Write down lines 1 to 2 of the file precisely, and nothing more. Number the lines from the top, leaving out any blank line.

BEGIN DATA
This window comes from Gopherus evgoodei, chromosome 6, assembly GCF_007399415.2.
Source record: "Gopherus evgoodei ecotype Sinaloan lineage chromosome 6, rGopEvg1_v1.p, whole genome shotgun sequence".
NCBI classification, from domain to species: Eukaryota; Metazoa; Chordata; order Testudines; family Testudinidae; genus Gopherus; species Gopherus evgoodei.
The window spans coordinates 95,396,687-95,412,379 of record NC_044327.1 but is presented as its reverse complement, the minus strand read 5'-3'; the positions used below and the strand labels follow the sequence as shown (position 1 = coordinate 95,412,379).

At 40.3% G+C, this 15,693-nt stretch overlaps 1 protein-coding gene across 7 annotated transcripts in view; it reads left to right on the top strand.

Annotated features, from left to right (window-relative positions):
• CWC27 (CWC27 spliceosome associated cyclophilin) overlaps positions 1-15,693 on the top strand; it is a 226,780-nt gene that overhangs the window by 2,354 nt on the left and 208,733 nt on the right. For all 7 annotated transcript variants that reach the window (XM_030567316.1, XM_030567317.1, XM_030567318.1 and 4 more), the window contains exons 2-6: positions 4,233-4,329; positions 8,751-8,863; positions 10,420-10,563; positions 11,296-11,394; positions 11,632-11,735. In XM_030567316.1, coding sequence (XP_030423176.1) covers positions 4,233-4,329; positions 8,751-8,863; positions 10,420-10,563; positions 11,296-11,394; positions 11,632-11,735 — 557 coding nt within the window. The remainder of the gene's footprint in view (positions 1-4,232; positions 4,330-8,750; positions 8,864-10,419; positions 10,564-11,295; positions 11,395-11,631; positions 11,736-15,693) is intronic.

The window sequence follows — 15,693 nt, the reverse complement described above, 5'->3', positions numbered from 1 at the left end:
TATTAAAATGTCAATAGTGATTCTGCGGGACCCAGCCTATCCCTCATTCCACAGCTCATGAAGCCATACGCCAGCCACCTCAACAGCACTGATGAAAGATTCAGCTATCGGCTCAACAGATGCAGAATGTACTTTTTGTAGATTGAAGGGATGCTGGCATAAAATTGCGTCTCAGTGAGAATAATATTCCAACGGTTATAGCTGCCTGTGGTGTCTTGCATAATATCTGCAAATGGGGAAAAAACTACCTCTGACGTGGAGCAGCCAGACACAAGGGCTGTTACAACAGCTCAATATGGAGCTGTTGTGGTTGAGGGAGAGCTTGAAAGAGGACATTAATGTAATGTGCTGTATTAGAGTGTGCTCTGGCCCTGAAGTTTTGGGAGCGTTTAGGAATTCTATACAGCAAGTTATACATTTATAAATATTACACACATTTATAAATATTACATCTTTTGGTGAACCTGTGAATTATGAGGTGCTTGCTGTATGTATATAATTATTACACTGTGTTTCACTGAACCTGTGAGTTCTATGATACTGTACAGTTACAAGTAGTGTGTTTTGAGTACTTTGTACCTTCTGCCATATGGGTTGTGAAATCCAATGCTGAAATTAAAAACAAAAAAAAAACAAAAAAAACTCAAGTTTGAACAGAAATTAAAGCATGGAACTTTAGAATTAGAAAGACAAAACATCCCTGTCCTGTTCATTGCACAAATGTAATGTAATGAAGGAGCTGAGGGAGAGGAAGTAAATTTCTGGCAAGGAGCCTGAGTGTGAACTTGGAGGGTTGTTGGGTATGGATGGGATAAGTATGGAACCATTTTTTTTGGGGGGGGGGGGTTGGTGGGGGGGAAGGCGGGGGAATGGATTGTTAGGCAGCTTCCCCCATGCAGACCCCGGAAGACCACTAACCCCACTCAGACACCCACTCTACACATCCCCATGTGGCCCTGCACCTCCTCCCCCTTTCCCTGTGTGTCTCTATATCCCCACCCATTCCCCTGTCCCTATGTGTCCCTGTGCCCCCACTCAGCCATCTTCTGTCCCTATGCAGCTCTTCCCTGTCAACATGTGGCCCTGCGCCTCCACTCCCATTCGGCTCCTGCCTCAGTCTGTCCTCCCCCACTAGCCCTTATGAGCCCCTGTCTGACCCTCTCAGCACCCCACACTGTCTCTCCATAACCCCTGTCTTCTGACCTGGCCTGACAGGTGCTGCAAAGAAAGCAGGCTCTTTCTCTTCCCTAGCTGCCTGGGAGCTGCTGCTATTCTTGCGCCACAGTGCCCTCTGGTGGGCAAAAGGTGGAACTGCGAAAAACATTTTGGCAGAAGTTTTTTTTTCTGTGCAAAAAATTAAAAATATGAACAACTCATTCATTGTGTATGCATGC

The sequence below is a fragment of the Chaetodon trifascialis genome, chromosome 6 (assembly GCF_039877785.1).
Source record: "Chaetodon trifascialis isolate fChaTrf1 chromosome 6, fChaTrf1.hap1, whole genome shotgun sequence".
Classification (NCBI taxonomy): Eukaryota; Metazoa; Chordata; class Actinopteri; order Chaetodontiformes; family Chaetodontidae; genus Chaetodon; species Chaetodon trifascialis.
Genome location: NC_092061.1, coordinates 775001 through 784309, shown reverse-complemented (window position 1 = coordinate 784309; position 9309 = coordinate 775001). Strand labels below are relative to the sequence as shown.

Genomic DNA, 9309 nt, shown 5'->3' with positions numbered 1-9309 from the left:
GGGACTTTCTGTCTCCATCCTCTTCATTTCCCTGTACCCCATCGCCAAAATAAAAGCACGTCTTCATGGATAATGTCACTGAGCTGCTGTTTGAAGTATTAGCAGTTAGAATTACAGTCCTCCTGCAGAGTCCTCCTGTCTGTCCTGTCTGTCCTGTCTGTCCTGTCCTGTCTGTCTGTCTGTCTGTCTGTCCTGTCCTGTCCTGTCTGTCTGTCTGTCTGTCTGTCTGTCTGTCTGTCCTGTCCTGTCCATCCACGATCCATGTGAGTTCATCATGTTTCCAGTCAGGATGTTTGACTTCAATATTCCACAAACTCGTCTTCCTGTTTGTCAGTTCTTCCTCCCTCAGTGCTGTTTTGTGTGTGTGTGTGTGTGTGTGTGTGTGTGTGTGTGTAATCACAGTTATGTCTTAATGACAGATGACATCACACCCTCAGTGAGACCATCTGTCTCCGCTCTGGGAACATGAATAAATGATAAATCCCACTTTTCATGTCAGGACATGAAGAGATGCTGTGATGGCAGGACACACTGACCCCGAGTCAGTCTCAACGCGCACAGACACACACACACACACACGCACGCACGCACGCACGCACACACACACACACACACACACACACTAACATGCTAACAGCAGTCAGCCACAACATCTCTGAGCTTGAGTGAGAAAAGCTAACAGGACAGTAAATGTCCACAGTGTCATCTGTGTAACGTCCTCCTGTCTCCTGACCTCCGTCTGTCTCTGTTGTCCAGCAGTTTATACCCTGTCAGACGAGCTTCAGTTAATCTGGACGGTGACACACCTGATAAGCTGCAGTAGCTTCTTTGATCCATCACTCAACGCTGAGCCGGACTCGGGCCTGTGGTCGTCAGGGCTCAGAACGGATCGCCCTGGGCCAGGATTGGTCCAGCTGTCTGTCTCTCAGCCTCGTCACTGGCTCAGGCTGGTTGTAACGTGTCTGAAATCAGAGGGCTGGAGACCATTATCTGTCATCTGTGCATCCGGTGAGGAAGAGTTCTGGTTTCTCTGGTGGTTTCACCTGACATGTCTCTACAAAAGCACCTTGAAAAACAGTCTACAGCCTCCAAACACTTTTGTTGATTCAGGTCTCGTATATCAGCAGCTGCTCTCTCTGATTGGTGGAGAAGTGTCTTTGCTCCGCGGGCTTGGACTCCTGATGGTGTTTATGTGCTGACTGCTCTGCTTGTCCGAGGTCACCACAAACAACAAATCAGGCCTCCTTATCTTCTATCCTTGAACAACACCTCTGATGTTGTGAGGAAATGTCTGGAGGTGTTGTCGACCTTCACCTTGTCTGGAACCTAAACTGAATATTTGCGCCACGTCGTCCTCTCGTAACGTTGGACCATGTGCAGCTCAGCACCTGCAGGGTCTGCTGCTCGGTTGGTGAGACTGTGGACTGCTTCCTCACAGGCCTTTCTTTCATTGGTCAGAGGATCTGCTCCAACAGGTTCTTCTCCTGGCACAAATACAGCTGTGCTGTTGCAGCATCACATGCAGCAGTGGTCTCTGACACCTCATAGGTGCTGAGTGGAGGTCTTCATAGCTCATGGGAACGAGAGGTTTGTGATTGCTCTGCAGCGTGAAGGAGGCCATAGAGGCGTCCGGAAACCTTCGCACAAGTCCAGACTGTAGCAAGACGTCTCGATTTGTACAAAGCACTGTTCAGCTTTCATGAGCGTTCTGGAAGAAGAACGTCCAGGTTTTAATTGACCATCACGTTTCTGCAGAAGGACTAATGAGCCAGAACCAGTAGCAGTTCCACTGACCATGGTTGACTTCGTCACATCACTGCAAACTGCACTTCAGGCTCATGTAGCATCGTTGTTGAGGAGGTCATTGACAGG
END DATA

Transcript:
This window comes from Gopherus evgoodei, chromosome 6, assembly GCF_007399415.2.
Source record: "Gopherus evgoodei ecotype Sinaloan lineage chromosome 6, rGopEvg1_v1.p, whole genome shotgun sequence".